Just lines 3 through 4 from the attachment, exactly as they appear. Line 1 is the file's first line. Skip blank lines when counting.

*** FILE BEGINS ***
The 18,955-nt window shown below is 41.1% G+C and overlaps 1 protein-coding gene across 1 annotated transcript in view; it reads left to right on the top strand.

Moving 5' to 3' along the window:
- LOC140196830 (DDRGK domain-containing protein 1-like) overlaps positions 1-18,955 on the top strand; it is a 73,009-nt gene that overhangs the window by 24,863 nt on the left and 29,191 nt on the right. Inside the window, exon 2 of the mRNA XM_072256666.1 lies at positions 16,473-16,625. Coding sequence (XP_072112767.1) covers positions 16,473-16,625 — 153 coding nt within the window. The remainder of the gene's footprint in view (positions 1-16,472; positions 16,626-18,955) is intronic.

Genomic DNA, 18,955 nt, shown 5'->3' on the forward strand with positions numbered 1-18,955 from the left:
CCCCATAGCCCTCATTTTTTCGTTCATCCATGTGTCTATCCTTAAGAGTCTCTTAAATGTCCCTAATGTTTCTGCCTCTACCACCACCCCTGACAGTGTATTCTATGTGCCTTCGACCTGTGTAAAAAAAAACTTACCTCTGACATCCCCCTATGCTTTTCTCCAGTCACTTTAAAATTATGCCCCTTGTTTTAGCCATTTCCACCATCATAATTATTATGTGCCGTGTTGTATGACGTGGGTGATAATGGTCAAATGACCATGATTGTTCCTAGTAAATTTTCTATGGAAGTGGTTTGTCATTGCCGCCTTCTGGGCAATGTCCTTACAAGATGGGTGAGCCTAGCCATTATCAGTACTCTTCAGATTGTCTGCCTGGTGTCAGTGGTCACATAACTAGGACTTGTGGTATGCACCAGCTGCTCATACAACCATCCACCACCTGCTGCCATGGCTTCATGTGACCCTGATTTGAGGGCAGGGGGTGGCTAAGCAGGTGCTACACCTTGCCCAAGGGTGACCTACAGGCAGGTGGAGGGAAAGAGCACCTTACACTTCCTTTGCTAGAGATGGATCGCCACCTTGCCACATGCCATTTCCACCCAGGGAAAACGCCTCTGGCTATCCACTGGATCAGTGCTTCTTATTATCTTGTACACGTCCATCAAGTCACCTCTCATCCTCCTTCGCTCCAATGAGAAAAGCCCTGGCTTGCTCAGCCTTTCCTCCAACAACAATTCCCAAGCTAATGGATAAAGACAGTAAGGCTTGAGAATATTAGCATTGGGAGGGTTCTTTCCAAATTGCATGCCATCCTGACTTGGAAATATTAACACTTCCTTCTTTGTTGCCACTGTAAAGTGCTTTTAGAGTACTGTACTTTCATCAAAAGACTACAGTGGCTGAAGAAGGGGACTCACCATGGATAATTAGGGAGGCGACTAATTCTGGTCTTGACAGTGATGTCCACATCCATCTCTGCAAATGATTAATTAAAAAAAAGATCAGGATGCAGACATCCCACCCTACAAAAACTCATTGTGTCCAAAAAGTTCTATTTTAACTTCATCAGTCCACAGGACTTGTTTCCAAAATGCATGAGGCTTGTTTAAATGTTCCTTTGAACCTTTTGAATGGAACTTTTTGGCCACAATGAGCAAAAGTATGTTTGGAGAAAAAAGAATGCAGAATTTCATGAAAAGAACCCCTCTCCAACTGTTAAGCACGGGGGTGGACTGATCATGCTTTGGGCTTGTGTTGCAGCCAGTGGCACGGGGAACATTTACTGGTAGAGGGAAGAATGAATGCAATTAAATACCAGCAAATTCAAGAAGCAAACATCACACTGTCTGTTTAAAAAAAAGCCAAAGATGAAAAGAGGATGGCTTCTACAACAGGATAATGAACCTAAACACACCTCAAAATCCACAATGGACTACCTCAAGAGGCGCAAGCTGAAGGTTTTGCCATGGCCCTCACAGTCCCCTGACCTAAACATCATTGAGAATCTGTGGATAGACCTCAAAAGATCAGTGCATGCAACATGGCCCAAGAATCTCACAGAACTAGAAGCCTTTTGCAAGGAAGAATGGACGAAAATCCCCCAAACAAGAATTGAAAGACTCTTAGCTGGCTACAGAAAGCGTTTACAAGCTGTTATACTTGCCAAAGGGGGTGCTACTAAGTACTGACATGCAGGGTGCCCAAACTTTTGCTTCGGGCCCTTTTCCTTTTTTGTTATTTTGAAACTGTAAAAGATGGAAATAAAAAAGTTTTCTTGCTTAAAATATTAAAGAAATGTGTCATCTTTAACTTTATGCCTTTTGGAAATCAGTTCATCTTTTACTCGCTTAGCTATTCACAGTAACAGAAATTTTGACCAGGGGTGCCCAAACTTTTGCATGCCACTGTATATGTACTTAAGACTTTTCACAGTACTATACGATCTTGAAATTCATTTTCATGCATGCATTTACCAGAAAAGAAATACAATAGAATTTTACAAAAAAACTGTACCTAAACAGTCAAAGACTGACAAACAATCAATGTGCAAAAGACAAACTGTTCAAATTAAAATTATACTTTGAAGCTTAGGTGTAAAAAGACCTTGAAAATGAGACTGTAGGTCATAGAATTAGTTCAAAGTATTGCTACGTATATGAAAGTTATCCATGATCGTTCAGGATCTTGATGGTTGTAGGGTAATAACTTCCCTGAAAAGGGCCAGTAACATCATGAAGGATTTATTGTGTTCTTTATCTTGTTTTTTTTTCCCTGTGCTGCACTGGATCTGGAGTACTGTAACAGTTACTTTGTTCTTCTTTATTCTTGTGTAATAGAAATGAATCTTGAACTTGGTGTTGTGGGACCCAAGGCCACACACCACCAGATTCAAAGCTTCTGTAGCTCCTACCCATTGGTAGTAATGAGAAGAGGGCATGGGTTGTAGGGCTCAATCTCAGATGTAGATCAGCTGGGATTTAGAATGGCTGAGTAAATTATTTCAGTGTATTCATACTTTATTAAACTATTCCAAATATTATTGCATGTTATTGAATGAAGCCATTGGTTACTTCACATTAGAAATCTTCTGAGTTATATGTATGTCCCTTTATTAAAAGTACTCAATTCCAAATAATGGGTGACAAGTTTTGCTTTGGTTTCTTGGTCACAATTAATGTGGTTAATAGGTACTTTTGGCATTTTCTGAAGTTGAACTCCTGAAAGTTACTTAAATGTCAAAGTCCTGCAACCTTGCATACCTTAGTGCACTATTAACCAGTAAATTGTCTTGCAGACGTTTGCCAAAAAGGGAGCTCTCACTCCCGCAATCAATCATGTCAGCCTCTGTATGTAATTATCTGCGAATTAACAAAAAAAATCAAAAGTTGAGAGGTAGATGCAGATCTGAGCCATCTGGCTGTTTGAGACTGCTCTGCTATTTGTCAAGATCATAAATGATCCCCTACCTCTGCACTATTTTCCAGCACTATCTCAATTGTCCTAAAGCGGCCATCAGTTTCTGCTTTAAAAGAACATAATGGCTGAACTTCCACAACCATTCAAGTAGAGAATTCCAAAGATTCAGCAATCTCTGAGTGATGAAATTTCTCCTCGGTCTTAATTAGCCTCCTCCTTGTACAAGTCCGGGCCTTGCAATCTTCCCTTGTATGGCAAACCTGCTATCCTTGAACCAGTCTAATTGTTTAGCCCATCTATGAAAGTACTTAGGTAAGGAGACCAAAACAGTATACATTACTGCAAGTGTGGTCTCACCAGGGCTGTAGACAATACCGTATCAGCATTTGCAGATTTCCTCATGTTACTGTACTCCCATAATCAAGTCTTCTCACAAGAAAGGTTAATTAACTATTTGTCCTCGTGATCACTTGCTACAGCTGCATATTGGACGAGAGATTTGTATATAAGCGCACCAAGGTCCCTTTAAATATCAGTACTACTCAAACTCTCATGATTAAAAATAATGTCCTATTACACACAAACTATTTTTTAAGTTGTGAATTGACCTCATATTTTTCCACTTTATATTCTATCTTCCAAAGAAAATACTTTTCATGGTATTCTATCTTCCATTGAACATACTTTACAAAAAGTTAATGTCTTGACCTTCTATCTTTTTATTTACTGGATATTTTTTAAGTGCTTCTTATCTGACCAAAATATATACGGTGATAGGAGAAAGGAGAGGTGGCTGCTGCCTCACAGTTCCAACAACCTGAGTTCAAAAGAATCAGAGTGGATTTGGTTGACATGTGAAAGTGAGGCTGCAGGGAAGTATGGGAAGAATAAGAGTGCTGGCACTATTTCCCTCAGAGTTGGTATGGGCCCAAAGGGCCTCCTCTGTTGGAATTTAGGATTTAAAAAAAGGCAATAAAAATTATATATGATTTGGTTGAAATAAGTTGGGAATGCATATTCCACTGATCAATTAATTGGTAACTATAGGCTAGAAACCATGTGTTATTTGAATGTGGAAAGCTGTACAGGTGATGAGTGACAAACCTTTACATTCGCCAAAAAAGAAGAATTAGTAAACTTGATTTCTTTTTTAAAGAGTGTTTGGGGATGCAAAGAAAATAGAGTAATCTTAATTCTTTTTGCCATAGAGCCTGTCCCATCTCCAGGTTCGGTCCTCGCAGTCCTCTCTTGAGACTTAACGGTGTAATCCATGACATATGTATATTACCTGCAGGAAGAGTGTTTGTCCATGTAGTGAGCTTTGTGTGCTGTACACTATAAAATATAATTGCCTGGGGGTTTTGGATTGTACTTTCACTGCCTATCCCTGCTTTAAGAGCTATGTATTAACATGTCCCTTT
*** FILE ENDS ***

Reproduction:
- LOC140196830 (DDRGK domain-containing protein 1-like) overlaps positions 1-18,955 on the top strand; it is a 73,009-nt gene that overhangs the window by 24,863 nt on the left and 29,191 nt on the right. Inside the window, exon 2 of the mRNA XM_072256666.1 lies at positions 16,473-16,625. Coding sequence (XP_072112767.1) covers positions 16,473-16,625 — 153 coding nt within the window. The remainder of the gene's footprint in view (positions 1-16,472; positions 16,626-18,955) is intronic.

Genomic DNA, 18,955 nt, shown 5'->3' on the forward strand with positions numbered 1-18,955 from the left: